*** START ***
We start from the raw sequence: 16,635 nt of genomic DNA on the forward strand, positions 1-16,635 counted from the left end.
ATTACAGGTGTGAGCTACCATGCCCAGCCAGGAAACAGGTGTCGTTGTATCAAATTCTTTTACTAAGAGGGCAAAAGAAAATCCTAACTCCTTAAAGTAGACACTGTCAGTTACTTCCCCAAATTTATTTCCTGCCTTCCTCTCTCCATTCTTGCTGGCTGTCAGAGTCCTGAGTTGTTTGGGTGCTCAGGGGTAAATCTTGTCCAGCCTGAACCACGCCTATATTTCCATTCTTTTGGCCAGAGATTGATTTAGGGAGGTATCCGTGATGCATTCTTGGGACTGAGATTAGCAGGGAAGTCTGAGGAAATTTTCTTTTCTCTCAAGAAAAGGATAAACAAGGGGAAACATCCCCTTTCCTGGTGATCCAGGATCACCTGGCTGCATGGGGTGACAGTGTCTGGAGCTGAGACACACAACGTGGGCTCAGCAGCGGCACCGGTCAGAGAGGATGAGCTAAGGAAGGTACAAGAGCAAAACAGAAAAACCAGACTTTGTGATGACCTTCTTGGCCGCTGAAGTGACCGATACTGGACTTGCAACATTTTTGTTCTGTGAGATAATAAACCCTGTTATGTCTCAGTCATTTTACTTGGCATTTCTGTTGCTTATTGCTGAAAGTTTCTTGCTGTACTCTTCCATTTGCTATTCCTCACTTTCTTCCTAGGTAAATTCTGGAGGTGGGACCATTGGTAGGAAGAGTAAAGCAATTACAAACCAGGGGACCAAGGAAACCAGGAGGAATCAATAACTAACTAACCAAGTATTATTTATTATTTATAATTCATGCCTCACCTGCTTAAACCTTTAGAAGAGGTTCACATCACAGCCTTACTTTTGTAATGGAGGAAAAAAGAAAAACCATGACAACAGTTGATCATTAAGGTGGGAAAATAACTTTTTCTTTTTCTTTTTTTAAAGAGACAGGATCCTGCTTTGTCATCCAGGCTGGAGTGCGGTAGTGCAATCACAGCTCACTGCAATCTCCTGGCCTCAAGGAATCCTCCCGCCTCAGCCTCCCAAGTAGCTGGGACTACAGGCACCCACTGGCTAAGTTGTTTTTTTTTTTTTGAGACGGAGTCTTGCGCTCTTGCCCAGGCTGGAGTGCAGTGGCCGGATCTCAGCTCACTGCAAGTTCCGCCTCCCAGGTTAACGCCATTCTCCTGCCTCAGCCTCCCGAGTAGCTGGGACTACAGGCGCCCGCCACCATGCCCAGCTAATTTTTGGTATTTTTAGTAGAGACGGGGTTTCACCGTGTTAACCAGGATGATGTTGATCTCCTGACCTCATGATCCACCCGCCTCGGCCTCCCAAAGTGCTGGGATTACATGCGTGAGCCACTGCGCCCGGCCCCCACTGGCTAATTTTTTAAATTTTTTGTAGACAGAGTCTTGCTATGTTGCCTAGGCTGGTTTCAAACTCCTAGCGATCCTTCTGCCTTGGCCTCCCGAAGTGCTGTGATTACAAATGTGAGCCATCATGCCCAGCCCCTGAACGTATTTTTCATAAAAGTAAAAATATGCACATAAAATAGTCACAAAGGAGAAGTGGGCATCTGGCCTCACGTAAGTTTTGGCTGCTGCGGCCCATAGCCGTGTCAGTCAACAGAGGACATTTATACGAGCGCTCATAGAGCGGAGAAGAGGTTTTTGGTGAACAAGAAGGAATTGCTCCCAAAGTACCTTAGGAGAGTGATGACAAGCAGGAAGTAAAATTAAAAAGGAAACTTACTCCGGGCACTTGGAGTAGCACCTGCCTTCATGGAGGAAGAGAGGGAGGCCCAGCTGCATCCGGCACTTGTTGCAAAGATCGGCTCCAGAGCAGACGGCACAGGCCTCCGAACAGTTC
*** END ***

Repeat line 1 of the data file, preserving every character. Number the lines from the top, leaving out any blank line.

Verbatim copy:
We start from the raw sequence: 16,635 nt of genomic DNA on the forward strand, positions 1-16,635 counted from the left end.